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Is he talking gay or cannibal? Maybe the status of outcast is enough. You are considered less than human, and so can be hunted, killed, eaten.

Mum has brought another bloke home, and they kill him after a struggle. But Alfredo’s boyfriend, Gustavo has escaped, and found the police:

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Meanwhile, the prostitutes are finding ways to motivate the cops to look into the murder of their colleague.

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Everyone is eating everyone in this world. Mum and sister are starting “the ritual” with the corpse, which involves candles, meat hooks and sharp knives. Juicy crunching sounds, as they pull the carcass apart. Look, if this troubles you, don’t ever go into a butcher shop – the actions and sounds are the same. Except for the munching on raw flesh bit maybe.

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OK, enough spoilers. It is a horror movie, so the rules say the monster must die, with the opportunity for resurrection (in case of a sequel). And in cannibal movies, there is the Wendigo factor: the bite of the cannibal turns the victim into a cannibal, much like the vampire legends.

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Except there really are cannibals in our world, and they are not always eating flesh. There are many ways of eating the outcast.

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The critics gave it 72% on Rotten Tomatoes, although the viewers were less generous.

The Los Angeles Times said it was

An unexpectedly rich exploration of family bonds, blood rituals and the oftentimes zombie-like desire to assume the roles proscribed to each of us.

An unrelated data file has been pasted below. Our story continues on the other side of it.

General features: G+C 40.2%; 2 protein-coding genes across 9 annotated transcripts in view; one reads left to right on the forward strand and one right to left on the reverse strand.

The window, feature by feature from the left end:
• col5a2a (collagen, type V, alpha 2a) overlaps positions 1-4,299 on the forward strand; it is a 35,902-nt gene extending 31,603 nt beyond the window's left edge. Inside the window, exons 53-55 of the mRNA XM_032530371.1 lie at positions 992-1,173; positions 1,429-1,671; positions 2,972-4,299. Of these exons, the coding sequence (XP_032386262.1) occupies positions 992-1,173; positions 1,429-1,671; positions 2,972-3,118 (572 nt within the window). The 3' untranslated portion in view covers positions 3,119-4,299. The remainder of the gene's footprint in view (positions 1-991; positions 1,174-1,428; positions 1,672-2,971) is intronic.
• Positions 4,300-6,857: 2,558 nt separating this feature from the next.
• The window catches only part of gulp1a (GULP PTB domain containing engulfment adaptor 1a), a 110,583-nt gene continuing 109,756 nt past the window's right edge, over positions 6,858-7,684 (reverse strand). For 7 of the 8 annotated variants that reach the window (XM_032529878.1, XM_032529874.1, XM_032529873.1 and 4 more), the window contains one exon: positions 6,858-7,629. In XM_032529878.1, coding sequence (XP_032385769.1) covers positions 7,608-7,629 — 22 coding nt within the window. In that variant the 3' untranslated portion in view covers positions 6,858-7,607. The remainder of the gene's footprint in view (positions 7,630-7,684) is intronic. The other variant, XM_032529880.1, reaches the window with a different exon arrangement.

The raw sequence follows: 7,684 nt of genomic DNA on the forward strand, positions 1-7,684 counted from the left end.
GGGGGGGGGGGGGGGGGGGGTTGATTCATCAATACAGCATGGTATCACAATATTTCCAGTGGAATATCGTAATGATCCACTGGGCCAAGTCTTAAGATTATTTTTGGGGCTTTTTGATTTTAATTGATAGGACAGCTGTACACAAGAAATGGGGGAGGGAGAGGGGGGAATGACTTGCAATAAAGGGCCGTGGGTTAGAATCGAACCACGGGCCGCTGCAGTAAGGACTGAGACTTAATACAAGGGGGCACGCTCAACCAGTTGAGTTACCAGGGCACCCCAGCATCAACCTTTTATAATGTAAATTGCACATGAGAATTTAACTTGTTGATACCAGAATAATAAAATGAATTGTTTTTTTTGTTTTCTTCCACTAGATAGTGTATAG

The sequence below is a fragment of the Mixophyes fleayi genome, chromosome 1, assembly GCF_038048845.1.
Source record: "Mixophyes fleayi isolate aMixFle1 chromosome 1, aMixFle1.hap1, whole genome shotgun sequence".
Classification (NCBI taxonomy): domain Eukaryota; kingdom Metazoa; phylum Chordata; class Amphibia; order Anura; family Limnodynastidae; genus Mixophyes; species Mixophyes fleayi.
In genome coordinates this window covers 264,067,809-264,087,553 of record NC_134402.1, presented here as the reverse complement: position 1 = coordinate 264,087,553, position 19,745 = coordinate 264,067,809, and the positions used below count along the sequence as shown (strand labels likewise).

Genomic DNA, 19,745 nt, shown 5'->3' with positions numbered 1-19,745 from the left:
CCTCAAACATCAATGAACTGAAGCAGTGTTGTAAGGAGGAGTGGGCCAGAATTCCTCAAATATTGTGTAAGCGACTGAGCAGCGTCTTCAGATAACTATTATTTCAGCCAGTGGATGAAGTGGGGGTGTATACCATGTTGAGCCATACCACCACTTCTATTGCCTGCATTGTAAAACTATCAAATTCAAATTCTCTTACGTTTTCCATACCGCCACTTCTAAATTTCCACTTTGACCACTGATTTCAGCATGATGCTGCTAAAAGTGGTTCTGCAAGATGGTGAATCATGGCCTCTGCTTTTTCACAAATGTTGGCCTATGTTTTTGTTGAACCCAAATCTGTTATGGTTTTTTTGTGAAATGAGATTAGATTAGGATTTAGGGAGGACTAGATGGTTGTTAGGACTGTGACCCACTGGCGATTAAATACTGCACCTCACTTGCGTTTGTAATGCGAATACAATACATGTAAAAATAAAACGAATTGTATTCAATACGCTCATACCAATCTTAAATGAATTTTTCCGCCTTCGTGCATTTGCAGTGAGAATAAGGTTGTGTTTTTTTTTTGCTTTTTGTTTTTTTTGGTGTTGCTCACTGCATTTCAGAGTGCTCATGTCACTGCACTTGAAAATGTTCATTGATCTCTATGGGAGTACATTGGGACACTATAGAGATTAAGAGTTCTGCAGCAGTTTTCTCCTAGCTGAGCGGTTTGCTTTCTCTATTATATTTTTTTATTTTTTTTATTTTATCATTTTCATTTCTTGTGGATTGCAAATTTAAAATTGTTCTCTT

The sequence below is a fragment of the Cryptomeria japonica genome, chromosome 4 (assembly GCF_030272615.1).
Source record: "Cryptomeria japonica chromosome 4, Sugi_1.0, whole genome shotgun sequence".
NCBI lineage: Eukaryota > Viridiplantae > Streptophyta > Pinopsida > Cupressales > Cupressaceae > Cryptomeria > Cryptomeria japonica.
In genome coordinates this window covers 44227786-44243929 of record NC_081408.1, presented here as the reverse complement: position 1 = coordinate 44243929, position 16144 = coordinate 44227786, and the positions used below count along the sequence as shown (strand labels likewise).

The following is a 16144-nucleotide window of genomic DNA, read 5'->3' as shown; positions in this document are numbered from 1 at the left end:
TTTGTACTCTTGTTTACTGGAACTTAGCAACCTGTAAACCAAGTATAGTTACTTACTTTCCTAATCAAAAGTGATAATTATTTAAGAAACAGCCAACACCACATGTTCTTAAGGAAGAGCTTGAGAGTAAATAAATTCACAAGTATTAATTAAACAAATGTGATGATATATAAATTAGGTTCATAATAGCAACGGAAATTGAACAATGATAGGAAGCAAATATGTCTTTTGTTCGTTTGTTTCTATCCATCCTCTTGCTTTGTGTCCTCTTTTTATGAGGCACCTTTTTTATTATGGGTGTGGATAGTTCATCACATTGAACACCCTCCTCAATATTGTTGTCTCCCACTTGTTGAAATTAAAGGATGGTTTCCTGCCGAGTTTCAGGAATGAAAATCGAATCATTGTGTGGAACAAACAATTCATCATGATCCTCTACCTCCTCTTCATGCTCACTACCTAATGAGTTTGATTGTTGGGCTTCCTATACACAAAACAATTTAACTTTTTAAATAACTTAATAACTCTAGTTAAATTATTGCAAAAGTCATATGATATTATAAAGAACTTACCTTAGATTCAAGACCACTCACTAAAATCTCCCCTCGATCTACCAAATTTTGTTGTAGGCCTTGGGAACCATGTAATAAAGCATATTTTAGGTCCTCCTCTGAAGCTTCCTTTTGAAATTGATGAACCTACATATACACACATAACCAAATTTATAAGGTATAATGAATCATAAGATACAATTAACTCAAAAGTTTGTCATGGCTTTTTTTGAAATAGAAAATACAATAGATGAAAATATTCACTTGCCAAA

The New York Post was similarly insightful

Grau’s script is intelligent, and it has something to say about family and social dysfunction. You just might want to skip meat for a few days.

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Next week: the season finale of HANNIBAL SEASON 2. “Everybody’s settling in for dinner”.

Loving and biting: “TROUBLE EVERY DAY” (Denis, 2001)

Trouble Every Day (its real title, not a translation from French) is a love letter from director Claire Denis to Paris, the ‘city of love’. It opens with some serious French kissing and there is a lot of oral action during the film – kissing, licking, biting, eating – they are all variations on the theme of seeking pleasure through oral connection.

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Variety described the film as “”over-long, under-written and needlessly obscure” but that is not uncommon in American reviews of French films. It lingers on images, particularly Paris, sometimes beautiful, sometimes grey and seedy, sometimes both, the grunge lit by the sunset.